The Melancholy of John Keats
John Keats (1795- 1821), a notable English Romantic Poet, was a central figure in the second generation of Romantic poets. Keats had bouts of depression which he wrote about in his poem “Ode to Melancholy” where he aimed to cope with it. Melancholy was what people called depression during the 1800s. Rather than writing a dark poem about struggling with depression and how it feels to be depressed, Keats tells the reader how to combat depression by ingesting in the beauty in nature that surrounds all of us. Keats writing is inspiring and hopeful.
“But when the melancholy fit shall fall
Sudden from heaven like a weeping cloud,
That fosters the droop-headed flowers all,
And hides the green hill in an April shroud;
Then glut thy sorrow on a morning rose,
Or on the rainbow of the salt sand-wave,
Or on the wealth of globed peonies;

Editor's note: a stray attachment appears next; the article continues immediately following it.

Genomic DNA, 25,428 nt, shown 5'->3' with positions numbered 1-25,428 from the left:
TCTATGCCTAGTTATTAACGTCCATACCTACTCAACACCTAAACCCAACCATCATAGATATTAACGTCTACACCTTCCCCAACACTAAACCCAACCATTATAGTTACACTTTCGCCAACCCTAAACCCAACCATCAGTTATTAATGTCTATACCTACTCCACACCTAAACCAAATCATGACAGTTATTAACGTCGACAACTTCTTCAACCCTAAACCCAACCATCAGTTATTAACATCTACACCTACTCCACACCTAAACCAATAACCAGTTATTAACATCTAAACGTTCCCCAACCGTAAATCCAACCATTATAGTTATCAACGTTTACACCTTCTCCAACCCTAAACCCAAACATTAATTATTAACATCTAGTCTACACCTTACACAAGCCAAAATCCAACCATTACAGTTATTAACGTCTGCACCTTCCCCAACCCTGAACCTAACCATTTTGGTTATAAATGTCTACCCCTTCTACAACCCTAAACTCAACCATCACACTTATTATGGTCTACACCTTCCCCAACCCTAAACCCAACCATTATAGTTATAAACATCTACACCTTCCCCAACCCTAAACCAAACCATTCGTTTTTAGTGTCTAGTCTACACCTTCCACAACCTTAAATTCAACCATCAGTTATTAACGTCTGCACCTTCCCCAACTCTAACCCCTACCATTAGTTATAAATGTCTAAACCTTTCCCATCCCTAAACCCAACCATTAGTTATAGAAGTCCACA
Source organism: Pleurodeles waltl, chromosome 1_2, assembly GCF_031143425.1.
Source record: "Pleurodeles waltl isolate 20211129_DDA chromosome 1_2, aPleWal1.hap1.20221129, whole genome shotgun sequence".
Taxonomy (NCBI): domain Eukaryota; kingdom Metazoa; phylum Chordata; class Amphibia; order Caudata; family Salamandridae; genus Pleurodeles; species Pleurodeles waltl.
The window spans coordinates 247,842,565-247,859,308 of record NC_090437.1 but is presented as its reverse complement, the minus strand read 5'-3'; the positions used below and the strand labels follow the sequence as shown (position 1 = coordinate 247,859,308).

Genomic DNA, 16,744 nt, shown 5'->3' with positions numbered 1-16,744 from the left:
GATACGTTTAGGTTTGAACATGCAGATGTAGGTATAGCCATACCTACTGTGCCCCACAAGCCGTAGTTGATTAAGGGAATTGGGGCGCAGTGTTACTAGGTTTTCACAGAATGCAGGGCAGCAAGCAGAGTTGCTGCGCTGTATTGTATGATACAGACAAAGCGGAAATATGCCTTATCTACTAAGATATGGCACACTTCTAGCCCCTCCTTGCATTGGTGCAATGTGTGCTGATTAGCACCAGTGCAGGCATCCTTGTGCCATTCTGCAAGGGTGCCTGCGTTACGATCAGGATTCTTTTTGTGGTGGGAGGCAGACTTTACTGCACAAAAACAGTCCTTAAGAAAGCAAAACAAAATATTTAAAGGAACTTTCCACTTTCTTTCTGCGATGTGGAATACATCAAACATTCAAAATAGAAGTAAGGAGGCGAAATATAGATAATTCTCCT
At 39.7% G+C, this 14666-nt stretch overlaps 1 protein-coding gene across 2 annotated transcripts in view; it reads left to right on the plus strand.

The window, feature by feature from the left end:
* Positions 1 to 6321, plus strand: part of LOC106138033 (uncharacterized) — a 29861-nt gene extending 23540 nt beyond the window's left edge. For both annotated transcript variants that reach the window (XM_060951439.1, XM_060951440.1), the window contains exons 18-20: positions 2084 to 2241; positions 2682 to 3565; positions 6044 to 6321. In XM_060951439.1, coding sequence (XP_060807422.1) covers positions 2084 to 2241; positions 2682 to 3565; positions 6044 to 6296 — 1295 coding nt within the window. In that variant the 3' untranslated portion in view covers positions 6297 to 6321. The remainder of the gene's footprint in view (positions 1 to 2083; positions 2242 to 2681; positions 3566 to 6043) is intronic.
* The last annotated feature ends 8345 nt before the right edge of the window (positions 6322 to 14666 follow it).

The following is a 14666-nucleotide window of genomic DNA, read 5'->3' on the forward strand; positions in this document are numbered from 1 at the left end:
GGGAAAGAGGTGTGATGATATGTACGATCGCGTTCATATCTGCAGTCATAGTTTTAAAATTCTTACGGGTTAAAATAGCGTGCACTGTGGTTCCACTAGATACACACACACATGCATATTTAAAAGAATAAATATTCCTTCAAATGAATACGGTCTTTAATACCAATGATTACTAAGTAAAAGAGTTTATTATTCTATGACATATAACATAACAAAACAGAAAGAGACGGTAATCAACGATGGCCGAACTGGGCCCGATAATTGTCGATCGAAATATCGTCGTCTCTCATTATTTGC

Or if thy mistress some rich anger shows,
Emprison her soft hand, and let her rave,
And feed deep, deep upon her peerless eyes.
She dwells with Beauty – Beauty that must die;
And Joy, whose hand is ever at his lips
Bidding adieu; and aching Pleasure nigh,
Turning to poison while the bee-mouth sips:
Ay, in the very temple of Delight
Veil’d Melancholy has her sovran shrine,
Though seen of none save him whose strenuous tongue
Can burst Joy’s grape against his palate fine;
His soul shalt taste the sadness of her might,
And be among her cloudy trophies hung”.
Feature Image: Pawel Szvmanski on Unsplash, Creative Commons